RUBBING IT IN
Applying medicine right to where it hurts certainly has a lot of intuitive appeal. And for people whose gastrointestinal tracts don’t react well to NSAIDs (a common problem), or who are reluctant to take pills for whatever reason, the topical approach is tempting. Here’s a quick rundown of some of the active ingredients in commonly available topical pain relievers.
What is it? Pain relievers in the form of gels and ointments. How does it work? NSAIDs give therapeutic levels of the active ingredient (mostly diclofenac; also ibuprofen, piroxicam, nimisulide in the affected muscles/synovial fluid.) What about side effects? The gastrointestinal problems (stomach upset, ulcers, bleeding) caused by oral NSAIDs are the result of both direct irritation of the gut’s mucosal lining. From what has been seen so far, gels and ointments result in lower NSAID blood levels than the pill forms of the drugs, which translates into fewer side effects, aside from local skin irritation. Does it work? There are doubts. However studies suggest Diclofenac gel might be modestly effective.
What is it? A wintergreen-scented compound that’s an active ingredient in many over-the-counter painrelief ointments. Trolamine salicylate is another salicylate used in topical pain-relief medications. How does it help? When a salicylate compound is absorbed and metabolized into salicylic acid, it has some effect on pain and inflammation, and studies have found that methyl salicylate is well absorbed. A recent study came to the conclusion that aspirin (acetyl salicylic acid) taken orally and a strong methyl salicylate cream were both effective in making blood platelets less “sticky.” Does it work? Products that contain methyl salicylate might provide some pain relief. Trolamine salicylate hasn’t fared so well in studies. Anyone with an aspirin allergy or who is taking blood thinners for cardiovascular disease should consult a doctor before regularly using topical medications that contain salicylates.
What is it? A chemical found in chillies that gives them their hot, spicy taste. Capsaicin is also the active ingredient in several over-the-counter pain products. How does it help? The burning sensation from capsaicin is supposed to do more than just get your mind off the pain, although it does that quite well. In theory, neurons shut down after they’ve been stimulated by the chemical, so the burning and other unrelated sensations – including pain – cease. Does it work? Capsaicin is poorly absorbed, so the low concentrations in OTC products don’t deliver enough of the chemical to neurons to dependably produce the desensitization that is supposed to make capsaicin more than a distracting irritant. Another problem is that people are bothered by the burning sensation, so they don’t stick with the treatment. High-dose capsaicin patches have been developed, but they require local or regional anesthesia and therefore would only be appropriate for treatment for severe chronic pain.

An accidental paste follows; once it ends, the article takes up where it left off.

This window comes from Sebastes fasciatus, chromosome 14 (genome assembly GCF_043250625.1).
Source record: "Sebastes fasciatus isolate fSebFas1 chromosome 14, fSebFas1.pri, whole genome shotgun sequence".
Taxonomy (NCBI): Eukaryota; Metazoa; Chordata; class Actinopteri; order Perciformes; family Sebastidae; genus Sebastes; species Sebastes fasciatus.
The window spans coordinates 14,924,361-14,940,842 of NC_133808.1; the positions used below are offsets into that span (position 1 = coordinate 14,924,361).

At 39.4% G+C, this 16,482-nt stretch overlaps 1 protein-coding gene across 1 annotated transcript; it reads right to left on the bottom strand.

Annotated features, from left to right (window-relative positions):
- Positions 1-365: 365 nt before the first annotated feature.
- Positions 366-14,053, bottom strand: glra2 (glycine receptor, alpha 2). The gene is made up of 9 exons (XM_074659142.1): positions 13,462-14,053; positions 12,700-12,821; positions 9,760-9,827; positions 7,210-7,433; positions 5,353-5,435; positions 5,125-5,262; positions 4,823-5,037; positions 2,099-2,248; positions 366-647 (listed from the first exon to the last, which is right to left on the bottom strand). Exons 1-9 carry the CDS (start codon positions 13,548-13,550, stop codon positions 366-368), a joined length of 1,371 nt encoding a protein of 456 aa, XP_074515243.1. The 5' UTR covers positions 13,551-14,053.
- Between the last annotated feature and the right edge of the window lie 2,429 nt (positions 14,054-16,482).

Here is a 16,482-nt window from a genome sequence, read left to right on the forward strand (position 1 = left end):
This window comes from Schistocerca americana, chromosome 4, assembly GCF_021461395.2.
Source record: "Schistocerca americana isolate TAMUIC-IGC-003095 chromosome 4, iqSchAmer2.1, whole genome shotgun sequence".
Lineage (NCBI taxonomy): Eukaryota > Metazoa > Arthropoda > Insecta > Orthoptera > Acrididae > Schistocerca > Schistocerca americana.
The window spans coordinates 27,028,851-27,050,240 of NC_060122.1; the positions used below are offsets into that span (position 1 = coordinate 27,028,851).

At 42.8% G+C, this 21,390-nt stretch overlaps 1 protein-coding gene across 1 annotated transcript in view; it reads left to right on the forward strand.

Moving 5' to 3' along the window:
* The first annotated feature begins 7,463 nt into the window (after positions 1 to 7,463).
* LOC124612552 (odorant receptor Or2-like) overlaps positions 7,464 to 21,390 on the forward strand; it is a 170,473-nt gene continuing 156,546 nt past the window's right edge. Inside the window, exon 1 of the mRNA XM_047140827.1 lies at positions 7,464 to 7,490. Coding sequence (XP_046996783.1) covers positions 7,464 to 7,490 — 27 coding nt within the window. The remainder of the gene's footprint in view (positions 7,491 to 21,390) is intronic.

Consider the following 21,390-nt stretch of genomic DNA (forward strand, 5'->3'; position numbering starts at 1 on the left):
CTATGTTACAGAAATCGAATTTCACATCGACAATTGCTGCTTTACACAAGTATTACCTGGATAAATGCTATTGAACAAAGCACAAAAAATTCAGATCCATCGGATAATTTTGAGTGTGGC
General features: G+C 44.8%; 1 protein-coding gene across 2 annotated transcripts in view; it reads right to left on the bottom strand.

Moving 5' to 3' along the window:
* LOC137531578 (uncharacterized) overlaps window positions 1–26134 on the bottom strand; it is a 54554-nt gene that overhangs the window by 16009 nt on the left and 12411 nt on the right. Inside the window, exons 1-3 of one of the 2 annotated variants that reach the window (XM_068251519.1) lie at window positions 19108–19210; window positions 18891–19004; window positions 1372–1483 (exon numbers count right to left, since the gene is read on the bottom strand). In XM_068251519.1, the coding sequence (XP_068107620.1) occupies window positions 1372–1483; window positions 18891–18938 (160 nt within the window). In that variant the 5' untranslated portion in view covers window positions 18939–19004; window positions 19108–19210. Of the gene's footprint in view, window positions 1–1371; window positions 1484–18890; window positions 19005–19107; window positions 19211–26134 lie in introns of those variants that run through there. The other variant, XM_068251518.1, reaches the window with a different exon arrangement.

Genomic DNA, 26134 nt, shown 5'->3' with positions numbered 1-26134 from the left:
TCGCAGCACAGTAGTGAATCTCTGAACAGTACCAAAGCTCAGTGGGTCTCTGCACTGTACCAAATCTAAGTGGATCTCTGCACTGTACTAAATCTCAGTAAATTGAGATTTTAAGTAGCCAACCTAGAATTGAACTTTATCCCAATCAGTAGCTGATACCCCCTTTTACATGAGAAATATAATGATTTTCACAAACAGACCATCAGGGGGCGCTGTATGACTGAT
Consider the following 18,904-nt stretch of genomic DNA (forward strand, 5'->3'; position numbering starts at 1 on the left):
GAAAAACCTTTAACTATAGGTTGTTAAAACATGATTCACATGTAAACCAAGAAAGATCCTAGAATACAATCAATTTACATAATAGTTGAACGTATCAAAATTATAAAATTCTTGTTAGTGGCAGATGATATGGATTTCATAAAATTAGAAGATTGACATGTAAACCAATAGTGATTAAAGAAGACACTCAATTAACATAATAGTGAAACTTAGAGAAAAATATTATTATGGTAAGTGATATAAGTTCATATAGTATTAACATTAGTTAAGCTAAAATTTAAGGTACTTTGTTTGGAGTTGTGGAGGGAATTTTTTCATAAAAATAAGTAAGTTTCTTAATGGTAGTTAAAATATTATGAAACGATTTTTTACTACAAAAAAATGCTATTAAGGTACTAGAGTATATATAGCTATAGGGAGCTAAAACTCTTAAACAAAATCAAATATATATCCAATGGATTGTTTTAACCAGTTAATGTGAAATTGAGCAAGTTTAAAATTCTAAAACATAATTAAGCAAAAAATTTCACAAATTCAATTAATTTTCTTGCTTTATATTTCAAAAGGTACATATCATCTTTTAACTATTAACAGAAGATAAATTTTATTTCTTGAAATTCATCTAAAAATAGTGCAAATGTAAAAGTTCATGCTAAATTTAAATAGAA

How it helps Menthol’s familiar cooling sensation is the flip side to capsaicin’s burning, although it’s not expected to “max out” neurons and cause desensitization like capsaicin. Essentially, it’s a harmless substance that creates a pleasant diversion from pain or other irritations -- a reasonable goal, particularly if it can outlast the pain, but not really a treatment for the underlying cause of the pain or inflammation. Camphor has a similar effect. Does it work? Like capsaicin, menthol doesn’t change the skin’s temperature; it creates a cooling sensation by attaching to a certain neuronal receptor. Scientists have found that receptor in cancers, so there’s some hope that menthol could be used to make cancer treatment more effective. File this, though, under very preliminary.